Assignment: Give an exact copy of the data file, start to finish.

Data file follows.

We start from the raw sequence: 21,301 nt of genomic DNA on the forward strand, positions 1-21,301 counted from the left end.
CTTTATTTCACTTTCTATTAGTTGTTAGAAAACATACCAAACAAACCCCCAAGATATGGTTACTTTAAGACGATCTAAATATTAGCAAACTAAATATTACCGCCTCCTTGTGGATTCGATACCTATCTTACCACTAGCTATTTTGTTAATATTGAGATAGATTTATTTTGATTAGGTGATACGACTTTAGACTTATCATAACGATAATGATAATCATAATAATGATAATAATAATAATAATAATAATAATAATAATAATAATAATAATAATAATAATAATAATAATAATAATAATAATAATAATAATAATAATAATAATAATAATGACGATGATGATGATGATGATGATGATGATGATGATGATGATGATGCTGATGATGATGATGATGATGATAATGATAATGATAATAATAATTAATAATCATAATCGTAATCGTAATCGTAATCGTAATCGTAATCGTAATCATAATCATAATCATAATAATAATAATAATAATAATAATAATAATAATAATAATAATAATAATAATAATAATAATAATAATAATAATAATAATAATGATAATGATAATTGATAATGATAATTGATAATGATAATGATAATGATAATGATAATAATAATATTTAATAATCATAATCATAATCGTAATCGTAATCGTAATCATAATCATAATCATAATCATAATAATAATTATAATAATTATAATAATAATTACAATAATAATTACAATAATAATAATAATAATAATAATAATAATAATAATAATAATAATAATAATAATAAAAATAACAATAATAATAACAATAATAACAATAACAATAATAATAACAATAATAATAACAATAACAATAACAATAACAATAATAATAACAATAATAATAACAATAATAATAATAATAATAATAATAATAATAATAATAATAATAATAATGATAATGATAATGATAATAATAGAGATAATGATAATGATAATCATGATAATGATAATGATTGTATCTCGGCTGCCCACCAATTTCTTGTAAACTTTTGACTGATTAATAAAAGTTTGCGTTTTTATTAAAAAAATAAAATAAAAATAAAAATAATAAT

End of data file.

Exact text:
We start from the raw sequence: 21,301 nt of genomic DNA on the forward strand, positions 1-21,301 counted from the left end.
CTTTATTTCACTTTCTATTAGTTGTTAGAAAACATACCAAACAAACCCCCAAGATATGGTTACTTTAAGACGATCTAAATATTAGCAAACTAAATATTACCGCCTCCTTGTGGATTCGATACCTATCTTACCACTAGCTATTTTGTTAATATTGAGATAGATTTATTTTGATTAGGTGATACGACTTTAGACTTATCATAACGATAATGATAATCATAATAATGATAATAATAATAATAATAATAATAATAATAATAATAATAATAATAATAATAATAATAATAATAATAATAATAATAATAATAATAATAATAATAATAATAATGACGATGATGATGATGATGATGATGATGATGATGATGATGATGATGCTGATGATGATGATGATGATGATAATGATAATGATAATAATAATTAATAATCATAATCGTAATCGTAATCGTAATCGTAATCGTAATCGTAATCATAATCATAATCATAATAATAATAATAATAATAATAATAATAATAATAATAATAATAATAATAATAATAATAATAATAATAATAATAATAATAATGATAATGATAATTGATAATGATAATTGATAATGATAATGATAATGATAATGATAATAATAATATTTAATAATCATAATCATAATCGTAATCGTAATCGTAATCATAATCATAATCATAATCATAATAATAATTATAATAATTATAATAATAATTACAATAATAATTACAATAATAATAATAATAATAATAATAATAATAATAATAATAATAATAATAATAATAAAAATAACAATAATAATAACAATAATAACAATAACAATAATAATAACAATAATAATAACAATAACAATAACAATAACAATAATAATAACAATAATAATAACAATAATAATAATAATAATAATAATAATAATAATAATAATAATAATAATGATAATGATAATGATAATAATAGAGATAATGATAATGATAATCATGATAATGATAATGATTGTATCTCGGCTGCCCACCAATTTCTTGTAAACTTTTGACTGATTAATAAAAGTTTGCGTTTTTATTAAAAAAATAAAATAAAAATAAAAATAATAAT